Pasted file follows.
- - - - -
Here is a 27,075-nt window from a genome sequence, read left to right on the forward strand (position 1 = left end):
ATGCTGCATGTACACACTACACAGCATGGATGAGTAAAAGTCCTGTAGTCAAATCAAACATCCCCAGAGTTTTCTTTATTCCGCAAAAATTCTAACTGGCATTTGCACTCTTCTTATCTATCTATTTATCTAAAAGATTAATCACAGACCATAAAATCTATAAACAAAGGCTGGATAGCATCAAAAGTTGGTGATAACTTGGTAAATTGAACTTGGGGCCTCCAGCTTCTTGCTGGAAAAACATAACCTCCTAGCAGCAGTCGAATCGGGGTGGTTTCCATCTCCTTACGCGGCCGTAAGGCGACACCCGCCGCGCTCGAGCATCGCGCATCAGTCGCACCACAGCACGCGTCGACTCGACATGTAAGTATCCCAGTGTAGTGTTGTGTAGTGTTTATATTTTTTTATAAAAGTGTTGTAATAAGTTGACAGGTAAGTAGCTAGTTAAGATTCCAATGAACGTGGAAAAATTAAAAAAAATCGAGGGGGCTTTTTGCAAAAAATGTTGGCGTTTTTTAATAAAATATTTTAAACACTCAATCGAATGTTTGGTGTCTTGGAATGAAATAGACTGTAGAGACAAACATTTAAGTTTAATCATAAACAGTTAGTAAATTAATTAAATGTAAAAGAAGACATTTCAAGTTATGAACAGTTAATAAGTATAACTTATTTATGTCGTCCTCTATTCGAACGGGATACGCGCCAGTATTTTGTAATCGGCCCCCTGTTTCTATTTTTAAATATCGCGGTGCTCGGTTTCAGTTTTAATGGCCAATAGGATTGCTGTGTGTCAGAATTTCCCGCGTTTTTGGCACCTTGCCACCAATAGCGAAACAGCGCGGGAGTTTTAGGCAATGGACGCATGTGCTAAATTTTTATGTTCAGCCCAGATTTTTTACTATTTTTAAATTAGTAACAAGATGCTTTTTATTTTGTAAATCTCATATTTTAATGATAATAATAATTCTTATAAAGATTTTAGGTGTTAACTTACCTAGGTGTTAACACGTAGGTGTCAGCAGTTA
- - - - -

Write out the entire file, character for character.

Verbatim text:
Here is a 27,075-nt window from a genome sequence, read left to right on the forward strand (position 1 = left end):
ATGCTGCATGTACACACTACACAGCATGGATGAGTAAAAGTCCTGTAGTCAAATCAAACATCCCCAGAGTTTTCTTTATTCCGCAAAAATTCTAACTGGCATTTGCACTCTTCTTATCTATCTATTTATCTAAAAGATTAATCACAGACCATAAAATCTATAAACAAAGGCTGGATAGCATCAAAAGTTGGTGATAACTTGGTAAATTGAACTTGGGGCCTCCAGCTTCTTGCTGGAAAAACATAACCTCCTAGCAGCAGTCGAATCGGGGTGGTTTCCATCTCCTTACGCGGCCGTAAGGCGACACCCGCCGCGCTCGAGCATCGCGCATCAGTCGCACCACAGCACGCGTCGACTCGACATGTAAGTATCCCAGTGTAGTGTTGTGTAGTGTTTATATTTTTTTATAAAAGTGTTGTAATAAGTTGACAGGTAAGTAGCTAGTTAAGATTCCAATGAACGTGGAAAAATTAAAAAAAATCGAGGGGGCTTTTTGCAAAAAATGTTGGCGTTTTTTAATAAAATATTTTAAACACTCAATCGAATGTTTGGTGTCTTGGAATGAAATAGACTGTAGAGACAAACATTTAAGTTTAATCATAAACAGTTAGTAAATTAATTAAATGTAAAAGAAGACATTTCAAGTTATGAACAGTTAATAAGTATAACTTATTTATGTCGTCCTCTATTCGAACGGGATACGCGCCAGTATTTTGTAATCGGCCCCCTGTTTCTATTTTTAAATATCGCGGTGCTCGGTTTCAGTTTTAATGGCCAATAGGATTGCTGTGTGTCAGAATTTCCCGCGTTTTTGGCACCTTGCCACCAATAGCGAAACAGCGCGGGAGTTTTAGGCAATGGACGCATGTGCTAAATTTTTATGTTCAGCCCAGATTTTTTACTATTTTTAAATTAGTAACAAGATGCTTTTTATTTTGTAAATCTCATATTTTAATGATAATAATAATTCTTATAAAGATTTTAGGTGTTAACTTACCTAGGTGTTAACACGTAGGTGTCAGCAGTTA